One morning while walking around the tear-drop circle drive at the entrance of the Museum, I stumbled upon a very large insect. As I got closer, it got LARGER. Then I noticed it had a horn. When I got right up on it, I realized it was what they call an Eastern Hercules beetle (Dynastes tityus). The Hercules beetle is one of the largest beetles in the United States. It spends the majority of its adult life foraging the forest floor in search of food. These beetles will only eat decayed plant material, wood, and fruits. The Hercules beetle is said to be the strongest creature on the earth for its size, able to carry 850 times its body weight. But it is still hunted by numerous animals such as bats, rats, birds, and other carnivores.
Discerning a male from a female is very simple: the male has the horn on the front part of the head, while females do not, but they may have a larger body. Both male and female are colored the same: green-gray body with sporadic black spotting. The length of the horn on the male is determined by how much nutrition was consumed during the larvae stage.
When I started researching this massive insect that resides in our forests at Crystal Bridges, I was impressed by the length of time it took to become an adult, as you see in the photos. Adult beetles emerge in the spring. When fully emerged, the female beetle immediately releases pheromones to attract males. After mating, the female will lay up to 40 eggs across a 30-day period in the warmer months. Most eggs will be laid in the ground under old logs or even in the older fallen tree. In one month the egg hatches into larvae, and the larvae will consume the rotten wood around it for food, or if laid in the ground, the larvae will burrow up to the log and begin to feed. The Hercules larvae will remain in the log for 12 to 18 months feeding, molting, and growing into the next life stage, which would be a pupae or cocoon. It will remain in the pupae for an additional 2 to 3 months, or even longer depending on the condition of the weather. Some larger pupae will overwinter, leading to a two-year life span. After emerging as an adult, typically the beetle will only live for 3 to 6 months.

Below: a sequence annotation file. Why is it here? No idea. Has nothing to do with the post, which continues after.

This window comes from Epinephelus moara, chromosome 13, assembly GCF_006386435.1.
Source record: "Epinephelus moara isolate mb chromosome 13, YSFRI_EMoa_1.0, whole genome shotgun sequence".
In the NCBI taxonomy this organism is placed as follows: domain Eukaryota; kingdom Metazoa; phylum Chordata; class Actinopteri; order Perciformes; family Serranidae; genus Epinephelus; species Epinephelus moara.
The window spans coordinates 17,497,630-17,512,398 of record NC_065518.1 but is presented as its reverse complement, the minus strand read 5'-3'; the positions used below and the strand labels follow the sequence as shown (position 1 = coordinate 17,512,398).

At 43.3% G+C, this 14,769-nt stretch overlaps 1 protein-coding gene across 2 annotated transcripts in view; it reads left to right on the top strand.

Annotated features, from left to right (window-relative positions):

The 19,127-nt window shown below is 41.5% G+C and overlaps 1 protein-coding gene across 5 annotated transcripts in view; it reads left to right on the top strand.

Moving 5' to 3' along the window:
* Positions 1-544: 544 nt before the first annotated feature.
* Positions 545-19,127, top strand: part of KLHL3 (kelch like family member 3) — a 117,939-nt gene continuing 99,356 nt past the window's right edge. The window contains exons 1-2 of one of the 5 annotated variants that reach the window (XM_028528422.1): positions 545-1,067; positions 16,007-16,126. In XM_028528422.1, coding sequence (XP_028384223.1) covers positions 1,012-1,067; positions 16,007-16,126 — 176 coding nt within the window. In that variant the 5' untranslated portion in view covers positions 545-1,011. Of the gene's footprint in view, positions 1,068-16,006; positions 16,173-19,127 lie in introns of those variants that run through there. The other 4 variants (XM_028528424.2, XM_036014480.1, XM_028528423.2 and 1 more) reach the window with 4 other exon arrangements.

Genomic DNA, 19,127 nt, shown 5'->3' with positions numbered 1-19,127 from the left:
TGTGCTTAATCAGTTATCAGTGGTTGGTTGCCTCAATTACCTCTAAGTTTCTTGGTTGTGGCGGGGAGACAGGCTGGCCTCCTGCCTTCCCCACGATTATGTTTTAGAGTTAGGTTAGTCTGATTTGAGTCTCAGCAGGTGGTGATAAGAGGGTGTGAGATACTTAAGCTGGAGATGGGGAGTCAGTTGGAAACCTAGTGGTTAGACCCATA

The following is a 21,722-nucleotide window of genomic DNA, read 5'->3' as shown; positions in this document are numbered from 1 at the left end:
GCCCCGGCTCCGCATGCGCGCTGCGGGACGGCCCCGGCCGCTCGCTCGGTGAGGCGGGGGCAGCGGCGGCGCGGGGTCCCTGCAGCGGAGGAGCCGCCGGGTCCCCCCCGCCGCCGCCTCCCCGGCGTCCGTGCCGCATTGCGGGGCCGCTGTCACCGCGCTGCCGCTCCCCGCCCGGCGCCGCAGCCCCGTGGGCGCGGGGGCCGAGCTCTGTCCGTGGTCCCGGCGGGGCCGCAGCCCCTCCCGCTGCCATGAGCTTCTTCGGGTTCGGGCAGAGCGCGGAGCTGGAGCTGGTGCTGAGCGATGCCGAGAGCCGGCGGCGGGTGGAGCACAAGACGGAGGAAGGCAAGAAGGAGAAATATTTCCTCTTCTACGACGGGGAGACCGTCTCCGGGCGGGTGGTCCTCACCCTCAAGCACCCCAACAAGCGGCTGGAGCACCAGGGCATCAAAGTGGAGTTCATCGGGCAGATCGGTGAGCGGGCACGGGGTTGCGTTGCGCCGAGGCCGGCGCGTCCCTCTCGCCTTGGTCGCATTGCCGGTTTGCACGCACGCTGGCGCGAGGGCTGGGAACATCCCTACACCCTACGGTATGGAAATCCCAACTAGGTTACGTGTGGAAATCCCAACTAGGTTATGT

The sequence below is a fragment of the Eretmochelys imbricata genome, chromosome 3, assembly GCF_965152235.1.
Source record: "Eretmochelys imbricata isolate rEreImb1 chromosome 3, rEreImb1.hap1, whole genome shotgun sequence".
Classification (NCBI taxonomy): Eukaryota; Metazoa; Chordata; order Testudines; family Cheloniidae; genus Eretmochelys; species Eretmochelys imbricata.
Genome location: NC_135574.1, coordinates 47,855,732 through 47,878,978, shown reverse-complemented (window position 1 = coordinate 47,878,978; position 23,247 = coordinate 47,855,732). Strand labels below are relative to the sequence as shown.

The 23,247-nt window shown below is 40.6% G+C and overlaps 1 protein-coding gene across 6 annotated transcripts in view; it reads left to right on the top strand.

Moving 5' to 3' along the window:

You may be able to spot adult beetles on trees such as Eastern white pine, red silver maples, white oak, and other plant material like Virginia creeper, Japanese honeysuckle, and spice bush. Beetle numbers are decreasing from de-forestation and sightings are becoming rare. Here at Crystal Bridges we have the perfect habitat for the Hercules beetle because of our native plants and trees that provide food and shelter.
Although this insect looks very intimidating, it is harmless to humans. So when or if you spot one on the grounds, just remember how long it took to be a part of our ecosystem and how short-lived the actual adult life is. Admire it, and let it go on its way.